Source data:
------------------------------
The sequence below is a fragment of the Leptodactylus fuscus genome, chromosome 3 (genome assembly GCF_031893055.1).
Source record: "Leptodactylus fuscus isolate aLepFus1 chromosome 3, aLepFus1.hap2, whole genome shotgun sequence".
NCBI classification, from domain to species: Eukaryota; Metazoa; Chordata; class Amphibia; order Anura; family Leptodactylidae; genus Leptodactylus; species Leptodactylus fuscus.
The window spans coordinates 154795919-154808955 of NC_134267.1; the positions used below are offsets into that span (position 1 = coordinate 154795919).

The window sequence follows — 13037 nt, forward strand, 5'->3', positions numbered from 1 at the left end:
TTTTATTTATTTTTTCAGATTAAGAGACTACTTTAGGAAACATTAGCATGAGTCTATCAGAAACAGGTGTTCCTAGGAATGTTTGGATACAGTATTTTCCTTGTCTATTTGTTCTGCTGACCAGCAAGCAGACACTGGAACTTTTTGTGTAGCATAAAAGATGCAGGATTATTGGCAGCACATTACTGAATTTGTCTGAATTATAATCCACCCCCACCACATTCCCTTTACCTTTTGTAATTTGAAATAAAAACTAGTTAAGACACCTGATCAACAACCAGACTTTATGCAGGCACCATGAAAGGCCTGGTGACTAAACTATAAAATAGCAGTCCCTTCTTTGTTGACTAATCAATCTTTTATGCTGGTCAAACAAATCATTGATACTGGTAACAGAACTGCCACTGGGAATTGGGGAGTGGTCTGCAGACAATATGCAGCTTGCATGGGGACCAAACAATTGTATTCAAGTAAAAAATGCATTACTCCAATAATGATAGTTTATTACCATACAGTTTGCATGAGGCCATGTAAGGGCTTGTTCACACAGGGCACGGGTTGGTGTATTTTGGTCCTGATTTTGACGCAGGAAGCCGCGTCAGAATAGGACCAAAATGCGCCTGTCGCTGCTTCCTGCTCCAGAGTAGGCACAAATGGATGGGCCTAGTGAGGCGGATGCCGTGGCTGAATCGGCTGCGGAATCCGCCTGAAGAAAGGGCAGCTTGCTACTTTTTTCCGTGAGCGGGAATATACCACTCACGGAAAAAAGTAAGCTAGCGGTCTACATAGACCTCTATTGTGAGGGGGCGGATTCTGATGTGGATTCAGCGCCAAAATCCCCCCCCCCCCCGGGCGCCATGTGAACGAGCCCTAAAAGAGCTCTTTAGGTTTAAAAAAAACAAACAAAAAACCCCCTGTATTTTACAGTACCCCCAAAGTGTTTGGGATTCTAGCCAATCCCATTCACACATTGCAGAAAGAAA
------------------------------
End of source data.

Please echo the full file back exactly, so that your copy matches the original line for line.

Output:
The sequence below is a fragment of the Leptodactylus fuscus genome, chromosome 3 (genome assembly GCF_031893055.1).
Source record: "Leptodactylus fuscus isolate aLepFus1 chromosome 3, aLepFus1.hap2, whole genome shotgun sequence".
NCBI classification, from domain to species: Eukaryota; Metazoa; Chordata; class Amphibia; order Anura; family Leptodactylidae; genus Leptodactylus; species Leptodactylus fuscus.
The window spans coordinates 154795919-154808955 of NC_134267.1; the positions used below are offsets into that span (position 1 = coordinate 154795919).

The window sequence follows — 13037 nt, forward strand, 5'->3', positions numbered from 1 at the left end:
TTTTATTTATTTTTTCAGATTAAGAGACTACTTTAGGAAACATTAGCATGAGTCTATCAGAAACAGGTGTTCCTAGGAATGTTTGGATACAGTATTTTCCTTGTCTATTTGTTCTGCTGACCAGCAAGCAGACACTGGAACTTTTTGTGTAGCATAAAAGATGCAGGATTATTGGCAGCACATTACTGAATTTGTCTGAATTATAATCCACCCCCACCACATTCCCTTTACCTTTTGTAATTTGAAATAAAAACTAGTTAAGACACCTGATCAACAACCAGACTTTATGCAGGCACCATGAAAGGCCTGGTGACTAAACTATAAAATAGCAGTCCCTTCTTTGTTGACTAATCAATCTTTTATGCTGGTCAAACAAATCATTGATACTGGTAACAGAACTGCCACTGGGAATTGGGGAGTGGTCTGCAGACAATATGCAGCTTGCATGGGGACCAAACAATTGTATTCAAGTAAAAAATGCATTACTCCAATAATGATAGTTTATTACCATACAGTTTGCATGAGGCCATGTAAGGGCTTGTTCACACAGGGCACGGGTTGGTGTATTTTGGTCCTGATTTTGACGCAGGAAGCCGCGTCAGAATAGGACCAAAATGCGCCTGTCGCTGCTTCCTGCTCCAGAGTAGGCACAAATGGATGGGCCTAGTGAGGCGGATGCCGTGGCTGAATCGGCTGCGGAATCCGCCTGAAGAAAGGGCAGCTTGCTACTTTTTTCCGTGAGCGGGAATATACCACTCACGGAAAAAAGTAAGCTAGCGGTCTACATAGACCTCTATTGTGAGGGGGCGGATTCTGATGTGGATTCAGCGCCAAAATCCCCCCCCCCCCCGGGCGCCATGTGAACGAGCCCTAAAAGAGCTCTTTAGGTTTAAAAAAAACAAACAAAAAACCCCCTGTATTTTACAGTACCCCCAAAGTGTTTGGGATTCTAGCCAATCCCATTCACACATTGCAGAAAGAAA